10 Great Desserts in OC and Long Beach

You know the feeling: when they come around after you've demolished your meal, asking if you have room for dessert. You want something sweet to round off the night, but the dessert menu is the same tired list of cheesecakes and molten lava cakes that aren't even made there. So you lie, tell the waiter you're too stuffed, pay your bill and proceed to the nearest Rite-Aid for an ice cream cone.

If you went to any of the places on this list, there would be no need to do that. This is a list of great restaurant desserts. Some are from establishments that employ actual pastry chefs, while others, well, not so much. But they all have something in common: these are sweets that are as delicious as the main entrees, and are worth ordering on their own if you're inclined. Sharing, by the way, is overrated.


1. “Heaven” at Papa Hassan's

We're pretty sure this isn't the only dessert out there someone has decided to call “Heaven.” When you see a dish called such anywhere other than Papa Hassan's Grill, it's because of a lack of imagination; but when you have it at this Little Arabia classic, it's because no other description is worthy. For the record, the proper name for it is aish al saraya, a chilled bread pudding-cum-custard, dripping with a subtle sweetness from honey, topped with fluffs of cream and dusted with crushed pistachios. It's airy, soft, white and good–just like, um, heaven.

2. Croissant Bread Pudding at Cafe Hiro

There was a time when Cafe Hiro chef/owner Hiro Ohiwa only offered his croissant bread pudding during the holiday season or whenever he felt like it. These days he seems to understand that his customers love this dessert more than the others he actually has on the permanent menu. If you order one dessert at Cafe Hiro–heck, if you order anything at Cafe Hiro–let it be this. In the rectangular serving of warmed bread pudding made from ultra-buttery croissants, he's embedded dark chocolate chips, which melt, and cuts into the eggy sweetness of the custard. By itself it's already a genius stroke of the dessert arts, but then he goes further: Ohiwa lays it down on a puddle of house-made caramel sauce, which has just the slightest bit of bitterness that's almost coffee-like. It's just enough to ground the whole thing and make you realize sharing this dessert with even one other person was a bad idea–everyone needs to order their own.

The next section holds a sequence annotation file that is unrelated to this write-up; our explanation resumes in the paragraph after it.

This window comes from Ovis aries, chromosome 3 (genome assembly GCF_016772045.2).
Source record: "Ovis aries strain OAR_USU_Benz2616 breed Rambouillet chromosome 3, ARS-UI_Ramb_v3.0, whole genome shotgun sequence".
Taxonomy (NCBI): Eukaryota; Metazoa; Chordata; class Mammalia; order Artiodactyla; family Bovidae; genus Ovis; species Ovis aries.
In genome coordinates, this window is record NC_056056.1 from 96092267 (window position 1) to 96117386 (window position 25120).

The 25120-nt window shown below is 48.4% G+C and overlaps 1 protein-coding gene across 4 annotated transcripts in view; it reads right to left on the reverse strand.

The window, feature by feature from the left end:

3. Bananas Foster Nuggets at Back Bay Bistro

A martini glass is used for the best thing Back Bay Bistro does: the Bananas Foster Nuggets. You will never have anything involving bananas that will impress more than this dessert. Encrusted in a fried shell, it will remind you simultaneously of donut holes and apple fritters. Each bite led to the warm, sweet and mushy insides of fruit. Over the three golden-brown morsels and the vanilla-bean-ice-cream base, banana puree and caramel was drizzled. It was more of a treat than the panoramic views of Newport's Back Bay or any of the actual main courses served.


4. Chocolate S'mores Pudding at Simmzy's

It'll stick to your spoon as well as your teeth. Both your dentist and family practitioner would probably advise against ordering it. It's tooth decay and diabetes in a cup. But if you're going to have dessert, you might as well have Simmzy's chocolate S'mores pudding, a deceptively simple but oh-so-ingenious chalice with bittersweet chocolate pudding on the bottom, a shower of crushed graham crackers for texture, and then a crown of real marshmallows that is torched as though a crème brûlée, burnt crisp in spots, with the rest a decadent gooeyness. You can always get your fillings redone and refill your shots of insulin later.

5. Mango Tart at Urban Plates